All of which means Christianity has been periodically manifested throughout history, not just since the time of Christ.

The Reason for Our Name

So what does this have to do with Mormonism?

Look at the nine words – the understandable but often overlooked five and the funny four – of our formal name: The Church of Jesus Christ of Latter-day Saints.

The word of, signifying ownership, appears twice. First and foremost, it is The Church of Jesus Christ – that great Being we worship, the Son of God. It belongs to Him and He specifies the rules – the doctrine, organization, ordinances, commandments, and who is assigned to do what.

Second is the phrase “…of Latter-day Saints.” The church also belongs to all of us today – that is, everyone and anyone who freely chooses to play by those rules. To them Christ gives authority to act in His name to bring others to an understanding of what He has done for us.

Jesus Christ calls this secondary group of owners or adherents saints, a term condensed from the phrase “sanctified ones” and simply meaning members. (Catholics apply the term to someone who can be supplicated to intervene with Deity on their behalf. We do not subscribe to that definition and it is not applicable to our name.)

We are called The Church of Jesus Christ of Latter-day Saints to distinguish ourselves from the early Christians, who could be called members of The Church of Jesus Christ of Former-day Saints, and from the other manifestations of Christianity in history. Not that these names appeared on their T-shirts, but broadly speaking, there was a church, or religion, of Jesus Christ…

  … of Adam’s-day Saints,

            … of Noah’s-day Saints (there were only 8 of them),

            … of Abraham’s-day Saints,

            … of Moses’-day Saints,

 … of Isaiah’s-day Saints, and of course

            … of New Testament or Former-day Saints

… each manifestation of Christianity being separated by a period of apostasy.

Our name understandably causes confusion when one wishes to use a shorthand reference.Here are our preferences:

  • Our members are properly referred to as Mormons or as Latter-day Saints.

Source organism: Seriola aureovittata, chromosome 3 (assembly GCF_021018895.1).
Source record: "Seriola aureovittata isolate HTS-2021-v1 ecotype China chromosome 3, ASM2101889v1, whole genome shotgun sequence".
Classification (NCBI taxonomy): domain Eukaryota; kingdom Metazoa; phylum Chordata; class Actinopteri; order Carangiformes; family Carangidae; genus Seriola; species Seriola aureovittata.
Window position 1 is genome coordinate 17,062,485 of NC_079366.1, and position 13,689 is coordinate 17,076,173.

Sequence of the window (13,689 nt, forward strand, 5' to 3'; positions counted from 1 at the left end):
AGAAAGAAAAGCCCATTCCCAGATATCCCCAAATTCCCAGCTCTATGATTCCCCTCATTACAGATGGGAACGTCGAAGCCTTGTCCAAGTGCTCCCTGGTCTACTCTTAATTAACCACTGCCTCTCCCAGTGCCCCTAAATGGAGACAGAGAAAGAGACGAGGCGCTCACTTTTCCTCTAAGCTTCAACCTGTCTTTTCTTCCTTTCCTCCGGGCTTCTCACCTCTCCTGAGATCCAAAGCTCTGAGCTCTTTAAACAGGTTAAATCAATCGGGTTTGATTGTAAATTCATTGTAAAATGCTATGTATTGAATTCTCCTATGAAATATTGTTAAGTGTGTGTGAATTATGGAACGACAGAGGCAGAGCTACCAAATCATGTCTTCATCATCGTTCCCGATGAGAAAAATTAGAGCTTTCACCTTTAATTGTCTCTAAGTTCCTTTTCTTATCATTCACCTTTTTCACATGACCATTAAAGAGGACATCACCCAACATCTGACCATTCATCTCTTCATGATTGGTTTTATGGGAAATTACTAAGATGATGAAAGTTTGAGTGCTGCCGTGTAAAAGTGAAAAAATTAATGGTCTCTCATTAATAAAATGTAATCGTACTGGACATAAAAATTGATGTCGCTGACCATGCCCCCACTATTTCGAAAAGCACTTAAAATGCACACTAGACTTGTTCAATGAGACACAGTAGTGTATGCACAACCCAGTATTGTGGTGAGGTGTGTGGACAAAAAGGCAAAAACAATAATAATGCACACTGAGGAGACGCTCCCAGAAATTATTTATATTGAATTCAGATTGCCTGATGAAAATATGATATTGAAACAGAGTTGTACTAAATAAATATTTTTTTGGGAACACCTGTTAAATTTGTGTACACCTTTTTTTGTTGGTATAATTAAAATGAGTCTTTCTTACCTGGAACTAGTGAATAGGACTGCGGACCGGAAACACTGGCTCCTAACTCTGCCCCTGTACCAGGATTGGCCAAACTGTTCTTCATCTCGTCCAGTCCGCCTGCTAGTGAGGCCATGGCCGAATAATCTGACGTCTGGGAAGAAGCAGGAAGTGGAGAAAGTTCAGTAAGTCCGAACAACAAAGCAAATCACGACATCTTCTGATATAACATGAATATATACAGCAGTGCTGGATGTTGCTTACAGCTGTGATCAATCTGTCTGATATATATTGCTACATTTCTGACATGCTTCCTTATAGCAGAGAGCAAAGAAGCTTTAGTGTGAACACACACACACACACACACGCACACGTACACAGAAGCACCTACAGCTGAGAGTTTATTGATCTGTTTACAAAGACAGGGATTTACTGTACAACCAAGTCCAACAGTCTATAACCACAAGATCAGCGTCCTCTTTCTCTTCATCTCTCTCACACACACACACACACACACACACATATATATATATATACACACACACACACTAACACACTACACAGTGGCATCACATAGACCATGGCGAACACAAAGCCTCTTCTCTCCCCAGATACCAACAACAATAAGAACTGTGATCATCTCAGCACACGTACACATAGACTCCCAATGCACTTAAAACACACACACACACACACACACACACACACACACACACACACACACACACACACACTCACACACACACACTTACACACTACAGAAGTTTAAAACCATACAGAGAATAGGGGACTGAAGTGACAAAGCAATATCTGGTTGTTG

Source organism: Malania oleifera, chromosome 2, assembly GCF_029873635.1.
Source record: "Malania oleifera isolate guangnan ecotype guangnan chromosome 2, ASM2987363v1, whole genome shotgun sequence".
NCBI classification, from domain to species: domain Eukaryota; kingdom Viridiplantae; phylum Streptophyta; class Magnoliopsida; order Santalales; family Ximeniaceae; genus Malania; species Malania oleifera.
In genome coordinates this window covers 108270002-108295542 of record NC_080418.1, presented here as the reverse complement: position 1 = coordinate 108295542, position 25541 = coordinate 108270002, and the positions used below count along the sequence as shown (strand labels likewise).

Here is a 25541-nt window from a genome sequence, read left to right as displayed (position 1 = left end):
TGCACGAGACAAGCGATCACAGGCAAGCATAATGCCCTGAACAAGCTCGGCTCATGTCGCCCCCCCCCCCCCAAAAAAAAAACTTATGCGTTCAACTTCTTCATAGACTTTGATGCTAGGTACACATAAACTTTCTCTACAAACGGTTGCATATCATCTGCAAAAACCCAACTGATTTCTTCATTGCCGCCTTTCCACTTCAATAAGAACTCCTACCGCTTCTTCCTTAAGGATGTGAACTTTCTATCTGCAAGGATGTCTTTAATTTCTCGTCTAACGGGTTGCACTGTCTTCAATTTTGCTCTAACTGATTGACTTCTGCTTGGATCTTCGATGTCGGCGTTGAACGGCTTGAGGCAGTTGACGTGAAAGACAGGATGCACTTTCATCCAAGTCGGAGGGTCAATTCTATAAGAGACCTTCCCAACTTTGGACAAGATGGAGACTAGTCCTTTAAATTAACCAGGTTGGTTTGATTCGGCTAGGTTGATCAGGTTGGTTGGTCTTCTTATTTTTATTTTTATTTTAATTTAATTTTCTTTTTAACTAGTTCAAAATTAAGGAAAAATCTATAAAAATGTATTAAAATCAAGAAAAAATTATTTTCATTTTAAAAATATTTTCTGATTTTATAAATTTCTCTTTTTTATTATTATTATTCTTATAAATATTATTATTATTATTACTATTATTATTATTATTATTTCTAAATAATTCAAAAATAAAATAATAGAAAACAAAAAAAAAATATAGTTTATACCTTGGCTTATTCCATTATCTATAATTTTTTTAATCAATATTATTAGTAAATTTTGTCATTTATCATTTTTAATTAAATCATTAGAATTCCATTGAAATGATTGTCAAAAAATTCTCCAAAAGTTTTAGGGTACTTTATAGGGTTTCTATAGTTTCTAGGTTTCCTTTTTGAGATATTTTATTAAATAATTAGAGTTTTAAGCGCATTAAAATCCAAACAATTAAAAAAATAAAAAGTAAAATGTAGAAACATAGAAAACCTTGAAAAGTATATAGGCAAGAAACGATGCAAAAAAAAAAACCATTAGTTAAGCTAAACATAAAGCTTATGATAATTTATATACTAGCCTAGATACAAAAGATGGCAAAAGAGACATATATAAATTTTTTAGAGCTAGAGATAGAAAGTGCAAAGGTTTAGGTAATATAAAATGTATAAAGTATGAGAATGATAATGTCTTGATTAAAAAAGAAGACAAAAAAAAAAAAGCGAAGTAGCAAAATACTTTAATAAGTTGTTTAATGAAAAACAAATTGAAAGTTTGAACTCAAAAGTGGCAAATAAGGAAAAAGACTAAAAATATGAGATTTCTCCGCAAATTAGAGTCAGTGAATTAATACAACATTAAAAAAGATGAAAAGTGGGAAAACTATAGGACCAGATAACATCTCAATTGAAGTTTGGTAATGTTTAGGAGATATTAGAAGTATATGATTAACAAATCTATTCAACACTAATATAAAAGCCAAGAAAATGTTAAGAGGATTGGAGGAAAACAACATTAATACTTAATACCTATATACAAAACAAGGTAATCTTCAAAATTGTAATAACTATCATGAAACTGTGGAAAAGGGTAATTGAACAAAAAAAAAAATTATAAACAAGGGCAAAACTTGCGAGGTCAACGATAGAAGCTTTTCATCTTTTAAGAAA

• Our church can be referred to by its full name or as the LDS Church.

  • We prefer not to be called the Mormon Church, and we bristle a bit if we are referred to as the Church of the Latter-day Saints, a label that sounds like a formal title but leaves out the two most important words in our name.

The Mormon Claim

Such an apostasy, or general falling away, we believe also occurred after Christ’s own mission. Christ presented His gospel and men changed it. They changed the ordinances such as the form of baptism, they changed the organization, and they changed many of the doctrines. In fact, as Americans view Christianity today, only 36% believe things are the way Jesus Christ intended, while 57% believe something went wrong along the way.

Mormons claim that true Christianity has again been brought back. It is the same religion – the same teachings, same doctrines, same authority, same commandments, and, adjusting for unique circumstances of each era, the same organization – as existed in previous eras.

The last four words of our name tell the world our claim to be the final chapter of Christianity before Christ returns to the earth in glory. In nine simple words:

 We claim to be the re-established original Christian church.

My question to my former neighbor and those who say Mormons aren’t Christians: Why would we claim to be the original of something if we are not at least the something?

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Gary Lawrence’s book “Mormons Believe … What?! Fact and Fiction About a Rising Religion” answers 24 misconceptions and rumors about the Church. Visit MormonsBelieveWhat.com

Comments are welcome:[email protected]“>[email protected]